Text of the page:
On the Gaseous Products of the Krakatoa Eruption, and Those of Great Eruptions in General

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Royal Dublin society, 1886 - 14 pages
 

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Page 33 - Cadaster trilobatus, M'Coy. Lateral view, natural size. ,, 4. — Do. do. var. acutus, M'Coy. Lateral view, natural size. ,, 4A. — Do. do. do. Ventral surface of same, showing pentagonal mouth and ovate anal aperture, natural size. ,, 4s. — Do. do. do. One of the ambulacral areas of same, showing perforated plates, and intermediate jointed ridges, enlarged four diameters. ,, 5. — Do. do. do. Small ovate specimen, natural size.
Page 27 - ... account must be taken of the porosity of the surface rocks and soil, and of the ocean, which can absorb and retain quantities of gases, variable relatively to temperature and pressure. Thus supposing the volume of the atmosphere to be actually doubled by volcanic emission at a given moment, it does not at all follow that the barometer would show that increase of volume in totality and at once, since the pressure on the surface of the earth would cause a certain portion to be taken up by the soil...
Page 20 - ... or less degree, and frequently to the point which brought into play chemical affinities ; and that thus the whole series of phenomena, which have tended and are tending to modify the form of the earth's surface, are intimately bound up with the existence and action of gases in the interior and at the surface thereof? Thus, from the very earliest period, we are called upon to recognize the continuous presence of gases as essential constituents of the earth's mass, and, so far as analogy allows...
Page 22 - ... been periods or phases of marked contraction, and therefore of very active vulcanism and accompanying emission of gases, during or about these periods. Such geological data as we already possess certainly do point to periods of great volcanic activity, manifested by outbursts of lava and alterations of the earth's surface, and corresponding changes in the relations of land and ocean. The tertiary period may be cited as an example in this respect. Turning now from what may, perhaps, be considered...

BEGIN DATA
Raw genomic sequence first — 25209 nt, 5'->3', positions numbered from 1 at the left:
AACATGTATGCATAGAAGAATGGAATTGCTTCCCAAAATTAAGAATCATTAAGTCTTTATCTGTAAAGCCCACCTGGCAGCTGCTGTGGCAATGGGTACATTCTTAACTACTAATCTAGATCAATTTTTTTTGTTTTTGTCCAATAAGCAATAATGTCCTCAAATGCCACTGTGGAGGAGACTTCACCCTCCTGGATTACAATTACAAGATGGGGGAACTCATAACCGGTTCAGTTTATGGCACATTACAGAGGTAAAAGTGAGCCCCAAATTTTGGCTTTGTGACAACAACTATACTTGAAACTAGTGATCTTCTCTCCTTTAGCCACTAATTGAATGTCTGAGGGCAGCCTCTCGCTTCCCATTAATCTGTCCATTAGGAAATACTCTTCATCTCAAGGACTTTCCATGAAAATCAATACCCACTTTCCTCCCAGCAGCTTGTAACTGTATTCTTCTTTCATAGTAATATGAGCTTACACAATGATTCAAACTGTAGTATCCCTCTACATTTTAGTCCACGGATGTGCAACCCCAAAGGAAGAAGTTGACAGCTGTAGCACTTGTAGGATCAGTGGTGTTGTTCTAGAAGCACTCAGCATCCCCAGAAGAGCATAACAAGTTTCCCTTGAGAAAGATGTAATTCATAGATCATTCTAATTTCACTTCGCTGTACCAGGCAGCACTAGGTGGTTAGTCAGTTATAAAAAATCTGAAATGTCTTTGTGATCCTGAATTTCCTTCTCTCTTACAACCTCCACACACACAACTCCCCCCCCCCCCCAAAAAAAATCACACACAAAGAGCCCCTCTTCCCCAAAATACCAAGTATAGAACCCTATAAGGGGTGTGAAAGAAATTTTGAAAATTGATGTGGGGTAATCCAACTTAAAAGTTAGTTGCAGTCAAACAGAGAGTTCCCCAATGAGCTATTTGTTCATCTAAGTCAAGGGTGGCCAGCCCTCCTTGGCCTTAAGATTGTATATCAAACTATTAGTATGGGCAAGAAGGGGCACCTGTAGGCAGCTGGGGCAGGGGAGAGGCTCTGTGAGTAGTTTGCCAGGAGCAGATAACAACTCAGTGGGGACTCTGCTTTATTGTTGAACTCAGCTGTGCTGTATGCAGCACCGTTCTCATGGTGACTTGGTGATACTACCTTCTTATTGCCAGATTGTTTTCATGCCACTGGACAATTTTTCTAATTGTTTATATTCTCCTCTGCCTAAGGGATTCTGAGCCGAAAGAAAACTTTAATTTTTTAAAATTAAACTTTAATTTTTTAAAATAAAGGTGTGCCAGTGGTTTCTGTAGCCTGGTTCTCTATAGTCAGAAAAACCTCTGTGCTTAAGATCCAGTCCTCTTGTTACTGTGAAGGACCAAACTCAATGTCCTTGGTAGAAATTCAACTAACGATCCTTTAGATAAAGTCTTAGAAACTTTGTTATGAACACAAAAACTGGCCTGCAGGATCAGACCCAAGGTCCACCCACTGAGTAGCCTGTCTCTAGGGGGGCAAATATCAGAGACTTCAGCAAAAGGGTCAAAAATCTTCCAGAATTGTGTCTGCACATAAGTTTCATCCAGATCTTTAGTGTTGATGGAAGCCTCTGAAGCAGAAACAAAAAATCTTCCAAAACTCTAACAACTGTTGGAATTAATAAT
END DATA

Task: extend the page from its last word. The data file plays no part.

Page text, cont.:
Page 31 - Blastoid is remarkable for its size and elongated shape, as compared with others of the genus. Its general outline is that of a lanceolate body (calyx), with a pentagonal summit, its greatest diameter being at the termination of the ambulacra eight-tenths of an inch from the summit, decreasing regularly towards the base and terminating obtusely, without any trace of stem. The basal plates, conical in shape, extend upwards to about one-third of its length, measuring nine-tenths by seven-tenths of...
Page 30 - ... years." The Japanese journals, working on records relative to the period included between the dates AD 628 and AD 886, have divided it into 26 periods of 10 years, between which the following intervals occur : — 40 years between the 2nd and 6th, 60 „ „ 6th „ 12th, 40 „ „ 12th „ 16th, 40 „ „ 16th „ 20th, 40 „ „ 20th „ 23rd; and from "the author's explanatory notes a still more correct table can be deduced, by means of which the cycle of earthquake intensity is finally...
Page 31 - ... obtusely, without any trace of stem. The basal plates, conical in shape, extend upwards to about one-third of its length, measuring nine-tenths by seven-tenths of au inch ; the radial plates are oblong, one inch and a-half by threequarters of an inch at the widest part ; the deltoid plates are small and triangular, extending only to about three-tenths of an inch from the summit, the five plates forming a pentagon when viewed from above. The ambulacra are narrower than in 0. inflatus; the small...
Page 28 - ... (to use the expression) of the explosion was felt at or near the antipod of that point, as observed by Monsieur Forel in Nature, March 26, 1885. He states that underground noises were heard at Caiman-Brae, in the Caribbean Sea, in August, 1883, contemporaneously with the eruption, the exact antipod of Krakatoa being the middle of the State of Colombia, on the Magdalena river, between the towns of Antigua and Tunja. Another fact which would lead one to infer that the seat of the explosion lay...
Page 20 - ... globe ? Is it not reasonable to suppose that, in the slow and continuous process of contraction, very great masses of gases became retained or occulted by the cooling matter, and that these occulted gases have been the essential agents in balancing tensions in the continually contracting sphere ? — that this continuous contraction led to the pressure of masses of these gases until heat was liberated in more or less degree, and frequently to the point which brought into play chemical affinities...

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